“The only person you are destined to become is the person you decide to be.”
– Ralph Waldo Emerson
“A candle loses nothing by lighting another candle.”
– James Keller
The OWF Incubate Social Entrepreneurs initiative focuses on helping university students develop into innovative social entrepreneurs. We recognize that the transition from an academic environment to a career can be daunting. Consequently, OWF seeks to provide technical skills and an awareness of water resources issues that will help students in their choice of initial employment, increase technical skills and knowledge, and have greater impact. Below are examples of how OWF is incubating social entrepreneurs through our internship program.
Provide Opportunities to Work on Challenging and Impactful Projects
The OWF does not work on simple problems. We often are developing new tools and processes to analyze complex data about complex water issues. The reality is that some of this work takes more time and resources that can be paid for by some of our normal projects. Consequently, interns provide a resource at a lower cost to explore complex issues while interacting with senior OWF staff, all the while learning about the issues and gaining new skills. Because OWF is a social enterprise, we stress to interns the balance of business and social benefits of the work that we do (and that they can do). Examples of projects that interns have worked on include:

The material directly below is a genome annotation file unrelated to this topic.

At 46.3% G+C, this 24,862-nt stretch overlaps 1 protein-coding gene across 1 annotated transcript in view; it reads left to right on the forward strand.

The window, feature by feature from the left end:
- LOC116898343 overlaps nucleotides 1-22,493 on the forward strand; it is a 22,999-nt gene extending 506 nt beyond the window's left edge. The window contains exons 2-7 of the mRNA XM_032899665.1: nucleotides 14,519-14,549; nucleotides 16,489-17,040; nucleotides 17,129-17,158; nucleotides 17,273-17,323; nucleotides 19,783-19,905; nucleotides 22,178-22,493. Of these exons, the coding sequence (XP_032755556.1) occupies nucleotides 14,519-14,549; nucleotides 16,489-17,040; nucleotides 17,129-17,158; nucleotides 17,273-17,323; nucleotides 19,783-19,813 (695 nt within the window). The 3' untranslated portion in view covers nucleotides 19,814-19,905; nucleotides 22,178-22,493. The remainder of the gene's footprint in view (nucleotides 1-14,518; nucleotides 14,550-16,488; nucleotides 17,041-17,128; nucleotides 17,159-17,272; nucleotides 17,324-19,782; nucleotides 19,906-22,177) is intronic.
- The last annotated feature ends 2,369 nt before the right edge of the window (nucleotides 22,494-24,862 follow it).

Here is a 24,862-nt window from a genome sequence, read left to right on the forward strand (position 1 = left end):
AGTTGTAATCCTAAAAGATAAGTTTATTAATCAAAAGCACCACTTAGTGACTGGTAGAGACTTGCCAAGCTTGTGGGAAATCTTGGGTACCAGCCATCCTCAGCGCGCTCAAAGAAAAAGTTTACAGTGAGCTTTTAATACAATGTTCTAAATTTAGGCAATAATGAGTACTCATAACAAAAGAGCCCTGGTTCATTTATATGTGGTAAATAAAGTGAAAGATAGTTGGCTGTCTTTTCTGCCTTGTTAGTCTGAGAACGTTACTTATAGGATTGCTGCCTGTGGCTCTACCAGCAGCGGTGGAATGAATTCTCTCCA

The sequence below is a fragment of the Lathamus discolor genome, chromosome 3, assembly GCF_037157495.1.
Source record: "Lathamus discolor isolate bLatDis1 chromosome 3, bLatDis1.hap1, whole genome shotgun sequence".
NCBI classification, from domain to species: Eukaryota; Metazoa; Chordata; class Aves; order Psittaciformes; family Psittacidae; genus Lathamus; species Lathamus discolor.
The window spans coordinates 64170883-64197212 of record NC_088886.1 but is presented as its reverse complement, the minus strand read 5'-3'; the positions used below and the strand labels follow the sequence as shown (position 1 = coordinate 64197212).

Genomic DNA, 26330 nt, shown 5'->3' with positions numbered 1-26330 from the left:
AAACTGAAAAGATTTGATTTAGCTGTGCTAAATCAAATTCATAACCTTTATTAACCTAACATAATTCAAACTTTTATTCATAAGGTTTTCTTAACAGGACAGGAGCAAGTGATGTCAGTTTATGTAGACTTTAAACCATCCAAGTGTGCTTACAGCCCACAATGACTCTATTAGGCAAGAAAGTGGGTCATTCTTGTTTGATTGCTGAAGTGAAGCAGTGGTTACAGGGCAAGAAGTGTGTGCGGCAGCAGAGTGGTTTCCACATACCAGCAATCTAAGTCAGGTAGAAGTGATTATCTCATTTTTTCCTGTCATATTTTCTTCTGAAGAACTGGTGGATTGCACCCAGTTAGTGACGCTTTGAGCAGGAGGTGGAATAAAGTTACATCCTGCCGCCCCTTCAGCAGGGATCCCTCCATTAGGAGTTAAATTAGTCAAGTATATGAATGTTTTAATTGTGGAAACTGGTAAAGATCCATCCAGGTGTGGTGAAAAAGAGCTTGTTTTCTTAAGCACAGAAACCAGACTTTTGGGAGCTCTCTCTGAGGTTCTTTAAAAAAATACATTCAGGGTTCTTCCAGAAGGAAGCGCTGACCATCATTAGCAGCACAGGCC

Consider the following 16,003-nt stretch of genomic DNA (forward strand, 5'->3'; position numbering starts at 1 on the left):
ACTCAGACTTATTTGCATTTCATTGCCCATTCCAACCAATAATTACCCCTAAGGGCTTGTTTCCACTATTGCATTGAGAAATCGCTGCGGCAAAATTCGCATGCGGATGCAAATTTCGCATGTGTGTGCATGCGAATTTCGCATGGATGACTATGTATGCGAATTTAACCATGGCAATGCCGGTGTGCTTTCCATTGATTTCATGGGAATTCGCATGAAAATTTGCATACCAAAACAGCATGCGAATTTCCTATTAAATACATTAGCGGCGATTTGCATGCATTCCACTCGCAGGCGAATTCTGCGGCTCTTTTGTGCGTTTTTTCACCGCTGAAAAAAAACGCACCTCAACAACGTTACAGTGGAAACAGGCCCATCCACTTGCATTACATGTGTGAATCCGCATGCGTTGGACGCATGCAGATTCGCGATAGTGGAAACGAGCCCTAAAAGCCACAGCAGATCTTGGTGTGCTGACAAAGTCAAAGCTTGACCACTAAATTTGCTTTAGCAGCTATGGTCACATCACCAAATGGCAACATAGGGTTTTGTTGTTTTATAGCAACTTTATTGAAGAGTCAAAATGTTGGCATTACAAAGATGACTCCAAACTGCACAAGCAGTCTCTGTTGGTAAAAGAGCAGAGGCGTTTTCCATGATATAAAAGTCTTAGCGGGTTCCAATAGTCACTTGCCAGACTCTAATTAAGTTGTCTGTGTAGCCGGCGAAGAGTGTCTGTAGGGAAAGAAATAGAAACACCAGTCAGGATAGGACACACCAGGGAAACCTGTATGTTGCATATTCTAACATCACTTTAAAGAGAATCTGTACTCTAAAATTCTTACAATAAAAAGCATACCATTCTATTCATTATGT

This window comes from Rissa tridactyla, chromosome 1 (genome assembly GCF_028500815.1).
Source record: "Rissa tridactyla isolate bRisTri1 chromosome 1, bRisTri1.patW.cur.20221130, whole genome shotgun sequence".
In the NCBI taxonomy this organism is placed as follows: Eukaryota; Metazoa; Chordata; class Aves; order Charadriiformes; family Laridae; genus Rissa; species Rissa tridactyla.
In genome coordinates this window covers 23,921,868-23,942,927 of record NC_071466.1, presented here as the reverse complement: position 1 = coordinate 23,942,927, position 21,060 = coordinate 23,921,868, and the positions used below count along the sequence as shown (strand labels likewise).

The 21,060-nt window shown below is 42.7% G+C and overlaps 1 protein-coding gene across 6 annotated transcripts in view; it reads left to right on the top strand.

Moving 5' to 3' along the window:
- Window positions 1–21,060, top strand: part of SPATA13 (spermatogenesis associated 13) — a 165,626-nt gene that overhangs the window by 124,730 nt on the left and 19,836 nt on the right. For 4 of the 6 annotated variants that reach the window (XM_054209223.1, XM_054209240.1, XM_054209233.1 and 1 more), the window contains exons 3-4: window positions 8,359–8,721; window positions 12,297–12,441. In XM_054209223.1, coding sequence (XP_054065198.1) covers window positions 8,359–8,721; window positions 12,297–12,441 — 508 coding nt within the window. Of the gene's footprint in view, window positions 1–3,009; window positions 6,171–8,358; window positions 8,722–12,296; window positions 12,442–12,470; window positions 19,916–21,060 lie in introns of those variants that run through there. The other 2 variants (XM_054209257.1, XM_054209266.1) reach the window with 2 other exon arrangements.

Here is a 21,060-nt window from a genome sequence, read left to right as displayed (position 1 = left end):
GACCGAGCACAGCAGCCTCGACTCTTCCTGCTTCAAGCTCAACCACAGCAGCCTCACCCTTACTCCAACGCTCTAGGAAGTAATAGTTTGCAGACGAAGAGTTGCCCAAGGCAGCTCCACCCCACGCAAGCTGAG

- Developing visualizations of river basin water systems
- Automating analysis of environmental flow requirements for the State of Colorado
- Writing software to analyze and visualize streamflow data
- Collaborating on educational materials for university water resources courses
An internship at OWF results in meaningful products that have impact. We also try to help students align project work with requirements of their advanced degrees.